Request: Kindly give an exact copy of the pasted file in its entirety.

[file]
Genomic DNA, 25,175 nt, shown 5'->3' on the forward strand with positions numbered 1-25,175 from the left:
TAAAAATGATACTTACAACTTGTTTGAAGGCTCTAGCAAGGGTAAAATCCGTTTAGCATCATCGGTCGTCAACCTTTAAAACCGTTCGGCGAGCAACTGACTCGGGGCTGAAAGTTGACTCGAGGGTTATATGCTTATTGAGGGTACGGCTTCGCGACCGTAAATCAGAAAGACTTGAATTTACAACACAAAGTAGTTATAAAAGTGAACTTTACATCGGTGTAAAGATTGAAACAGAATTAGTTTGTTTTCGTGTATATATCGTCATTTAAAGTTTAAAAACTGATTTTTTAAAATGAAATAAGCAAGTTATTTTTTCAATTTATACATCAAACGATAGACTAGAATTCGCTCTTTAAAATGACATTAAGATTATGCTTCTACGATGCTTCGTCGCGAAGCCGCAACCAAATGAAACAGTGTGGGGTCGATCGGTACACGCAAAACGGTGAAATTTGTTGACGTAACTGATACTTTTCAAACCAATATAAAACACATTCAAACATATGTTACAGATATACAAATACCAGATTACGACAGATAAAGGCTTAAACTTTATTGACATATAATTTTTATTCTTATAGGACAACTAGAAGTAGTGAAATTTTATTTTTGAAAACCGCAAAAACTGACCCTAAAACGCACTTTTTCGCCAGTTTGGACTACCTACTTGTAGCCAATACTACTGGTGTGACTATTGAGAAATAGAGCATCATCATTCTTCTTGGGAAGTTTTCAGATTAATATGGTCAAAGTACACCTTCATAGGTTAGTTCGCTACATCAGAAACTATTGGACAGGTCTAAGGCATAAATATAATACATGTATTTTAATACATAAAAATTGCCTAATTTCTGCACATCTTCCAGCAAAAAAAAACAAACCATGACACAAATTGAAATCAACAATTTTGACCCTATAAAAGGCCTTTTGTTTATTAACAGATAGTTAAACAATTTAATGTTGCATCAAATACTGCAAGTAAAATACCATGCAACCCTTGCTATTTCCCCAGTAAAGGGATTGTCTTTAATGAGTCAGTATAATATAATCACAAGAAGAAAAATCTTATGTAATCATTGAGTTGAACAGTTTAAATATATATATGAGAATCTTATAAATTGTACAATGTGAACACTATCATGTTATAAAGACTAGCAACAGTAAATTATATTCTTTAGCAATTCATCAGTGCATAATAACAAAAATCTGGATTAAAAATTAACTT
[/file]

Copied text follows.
Genomic DNA, 25,175 nt, shown 5'->3' on the forward strand with positions numbered 1-25,175 from the left:
TAAAAATGATACTTACAACTTGTTTGAAGGCTCTAGCAAGGGTAAAATCCGTTTAGCATCATCGGTCGTCAACCTTTAAAACCGTTCGGCGAGCAACTGACTCGGGGCTGAAAGTTGACTCGAGGGTTATATGCTTATTGAGGGTACGGCTTCGCGACCGTAAATCAGAAAGACTTGAATTTACAACACAAAGTAGTTATAAAAGTGAACTTTACATCGGTGTAAAGATTGAAACAGAATTAGTTTGTTTTCGTGTATATATCGTCATTTAAAGTTTAAAAACTGATTTTTTAAAATGAAATAAGCAAGTTATTTTTTCAATTTATACATCAAACGATAGACTAGAATTCGCTCTTTAAAATGACATTAAGATTATGCTTCTACGATGCTTCGTCGCGAAGCCGCAACCAAATGAAACAGTGTGGGGTCGATCGGTACACGCAAAACGGTGAAATTTGTTGACGTAACTGATACTTTTCAAACCAATATAAAACACATTCAAACATATGTTACAGATATACAAATACCAGATTACGACAGATAAAGGCTTAAACTTTATTGACATATAATTTTTATTCTTATAGGACAACTAGAAGTAGTGAAATTTTATTTTTGAAAACCGCAAAAACTGACCCTAAAACGCACTTTTTCGCCAGTTTGGACTACCTACTTGTAGCCAATACTACTGGTGTGACTATTGAGAAATAGAGCATCATCATTCTTCTTGGGAAGTTTTCAGATTAATATGGTCAAAGTACACCTTCATAGGTTAGTTCGCTACATCAGAAACTATTGGACAGGTCTAAGGCATAAATATAATACATGTATTTTAATACATAAAAATTGCCTAATTTCTGCACATCTTCCAGCAAAAAAAAACAAACCATGACACAAATTGAAATCAACAATTTTGACCCTATAAAAGGCCTTTTGTTTATTAACAGATAGTTAAACAATTTAATGTTGCATCAAATACTGCAAGTAAAATACCATGCAACCCTTGCTATTTCCCCAGTAAAGGGATTGTCTTTAATGAGTCAGTATAATATAATCACAAGAAGAAAAATCTTATGTAATCATTGAGTTGAACAGTTTAAATATATATATGAGAATCTTATAAATTGTACAATGTGAACACTATCATGTTATAAAGACTAGCAACAGTAAATTATATTCTTTAGCAATTCATCAGTGCATAATAACAAAAATCTGGATTAAAAATTAACTT